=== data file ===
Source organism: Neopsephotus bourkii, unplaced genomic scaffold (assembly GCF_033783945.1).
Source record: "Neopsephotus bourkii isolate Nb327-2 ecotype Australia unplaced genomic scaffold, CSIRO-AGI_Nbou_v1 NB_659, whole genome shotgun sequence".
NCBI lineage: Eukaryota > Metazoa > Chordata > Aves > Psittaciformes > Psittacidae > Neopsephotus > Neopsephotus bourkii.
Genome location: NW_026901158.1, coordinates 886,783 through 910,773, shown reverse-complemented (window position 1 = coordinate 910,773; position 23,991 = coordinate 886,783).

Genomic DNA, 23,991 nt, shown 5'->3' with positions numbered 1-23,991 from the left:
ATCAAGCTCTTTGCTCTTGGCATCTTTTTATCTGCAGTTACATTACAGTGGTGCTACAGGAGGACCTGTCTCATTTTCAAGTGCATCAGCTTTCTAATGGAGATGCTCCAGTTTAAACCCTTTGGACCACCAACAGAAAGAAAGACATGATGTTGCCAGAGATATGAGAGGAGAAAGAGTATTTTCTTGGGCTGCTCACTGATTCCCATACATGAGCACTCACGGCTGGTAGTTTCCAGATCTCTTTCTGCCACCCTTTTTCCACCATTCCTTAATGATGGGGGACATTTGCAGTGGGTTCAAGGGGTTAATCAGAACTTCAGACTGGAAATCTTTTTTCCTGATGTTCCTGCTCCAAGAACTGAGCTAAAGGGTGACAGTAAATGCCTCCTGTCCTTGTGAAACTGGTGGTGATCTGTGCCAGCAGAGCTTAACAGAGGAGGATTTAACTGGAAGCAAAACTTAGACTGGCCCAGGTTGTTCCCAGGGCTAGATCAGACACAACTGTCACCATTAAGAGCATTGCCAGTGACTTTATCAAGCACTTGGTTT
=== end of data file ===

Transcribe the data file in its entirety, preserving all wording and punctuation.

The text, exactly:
Source organism: Neopsephotus bourkii, unplaced genomic scaffold (assembly GCF_033783945.1).
Source record: "Neopsephotus bourkii isolate Nb327-2 ecotype Australia unplaced genomic scaffold, CSIRO-AGI_Nbou_v1 NB_659, whole genome shotgun sequence".
NCBI lineage: Eukaryota > Metazoa > Chordata > Aves > Psittaciformes > Psittacidae > Neopsephotus > Neopsephotus bourkii.
Genome location: NW_026901158.1, coordinates 886,783 through 910,773, shown reverse-complemented (window position 1 = coordinate 910,773; position 23,991 = coordinate 886,783).

Genomic DNA, 23,991 nt, shown 5'->3' with positions numbered 1-23,991 from the left:
ATCAAGCTCTTTGCTCTTGGCATCTTTTTATCTGCAGTTACATTACAGTGGTGCTACAGGAGGACCTGTCTCATTTTCAAGTGCATCAGCTTTCTAATGGAGATGCTCCAGTTTAAACCCTTTGGACCACCAACAGAAAGAAAGACATGATGTTGCCAGAGATATGAGAGGAGAAAGAGTATTTTCTTGGGCTGCTCACTGATTCCCATACATGAGCACTCACGGCTGGTAGTTTCCAGATCTCTTTCTGCCACCCTTTTTCCACCATTCCTTAATGATGGGGGACATTTGCAGTGGGTTCAAGGGGTTAATCAGAACTTCAGACTGGAAATCTTTTTTCCTGATGTTCCTGCTCCAAGAACTGAGCTAAAGGGTGACAGTAAATGCCTCCTGTCCTTGTGAAACTGGTGGTGATCTGTGCCAGCAGAGCTTAACAGAGGAGGATTTAACTGGAAGCAAAACTTAGACTGGCCCAGGTTGTTCCCAGGGCTAGATCAGACACAACTGTCACCATTAAGAGCATTGCCAGTGACTTTATCAAGCACTTGGTTT